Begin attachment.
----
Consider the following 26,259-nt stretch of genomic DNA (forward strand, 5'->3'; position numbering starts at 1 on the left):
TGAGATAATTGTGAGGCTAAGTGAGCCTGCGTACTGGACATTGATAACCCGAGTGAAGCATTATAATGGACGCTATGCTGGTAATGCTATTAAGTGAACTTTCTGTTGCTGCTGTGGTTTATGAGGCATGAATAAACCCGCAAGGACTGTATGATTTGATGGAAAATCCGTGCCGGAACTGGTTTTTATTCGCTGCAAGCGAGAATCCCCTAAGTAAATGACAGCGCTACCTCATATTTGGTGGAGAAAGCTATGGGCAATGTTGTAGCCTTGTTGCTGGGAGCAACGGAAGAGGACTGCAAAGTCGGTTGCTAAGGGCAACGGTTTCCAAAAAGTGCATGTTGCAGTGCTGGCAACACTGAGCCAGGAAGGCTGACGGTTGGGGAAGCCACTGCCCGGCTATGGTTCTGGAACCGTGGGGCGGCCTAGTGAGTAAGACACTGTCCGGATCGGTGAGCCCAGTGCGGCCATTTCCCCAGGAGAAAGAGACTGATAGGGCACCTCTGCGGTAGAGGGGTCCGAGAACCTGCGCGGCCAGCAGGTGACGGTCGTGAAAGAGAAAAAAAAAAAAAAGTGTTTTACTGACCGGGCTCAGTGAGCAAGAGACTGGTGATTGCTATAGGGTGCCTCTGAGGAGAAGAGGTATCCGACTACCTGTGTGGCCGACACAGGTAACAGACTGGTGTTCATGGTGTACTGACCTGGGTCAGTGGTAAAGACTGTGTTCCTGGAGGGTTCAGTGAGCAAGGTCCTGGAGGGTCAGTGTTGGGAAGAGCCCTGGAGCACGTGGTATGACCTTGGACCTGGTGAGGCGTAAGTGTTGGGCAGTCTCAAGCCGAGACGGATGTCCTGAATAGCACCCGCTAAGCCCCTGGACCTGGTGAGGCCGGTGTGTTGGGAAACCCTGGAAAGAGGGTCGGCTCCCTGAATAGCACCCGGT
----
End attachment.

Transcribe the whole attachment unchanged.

Consider the following 26,259-nt stretch of genomic DNA (forward strand, 5'->3'; position numbering starts at 1 on the left):
TGAGATAATTGTGAGGCTAAGTGAGCCTGCGTACTGGACATTGATAACCCGAGTGAAGCATTATAATGGACGCTATGCTGGTAATGCTATTAAGTGAACTTTCTGTTGCTGCTGTGGTTTATGAGGCATGAATAAACCCGCAAGGACTGTATGATTTGATGGAAAATCCGTGCCGGAACTGGTTTTTATTCGCTGCAAGCGAGAATCCCCTAAGTAAATGACAGCGCTACCTCATATTTGGTGGAGAAAGCTATGGGCAATGTTGTAGCCTTGTTGCTGGGAGCAACGGAAGAGGACTGCAAAGTCGGTTGCTAAGGGCAACGGTTTCCAAAAAGTGCATGTTGCAGTGCTGGCAACACTGAGCCAGGAAGGCTGACGGTTGGGGAAGCCACTGCCCGGCTATGGTTCTGGAACCGTGGGGCGGCCTAGTGAGTAAGACACTGTCCGGATCGGTGAGCCCAGTGCGGCCATTTCCCCAGGAGAAAGAGACTGATAGGGCACCTCTGCGGTAGAGGGGTCCGAGAACCTGCGCGGCCAGCAGGTGACGGTCGTGAAAGAGAAAAAAAAAAAAAAGTGTTTTACTGACCGGGCTCAGTGAGCAAGAGACTGGTGATTGCTATAGGGTGCCTCTGAGGAGAAGAGGTATCCGACTACCTGTGTGGCCGACACAGGTAACAGACTGGTGTTCATGGTGTACTGACCTGGGTCAGTGGTAAAGACTGTGTTCCTGGAGGGTTCAGTGAGCAAGGTCCTGGAGGGTCAGTGTTGGGAAGAGCCCTGGAGCACGTGGTATGACCTTGGACCTGGTGAGGCGTAAGTGTTGGGCAGTCTCAAGCCGAGACGGATGTCCTGAATAGCACCCGCTAAGCCCCTGGACCTGGTGAGGCCGGTGTGTTGGGAAACCCTGGAAAGAGGGTCGGCTCCCTGAATAGCACCCGGT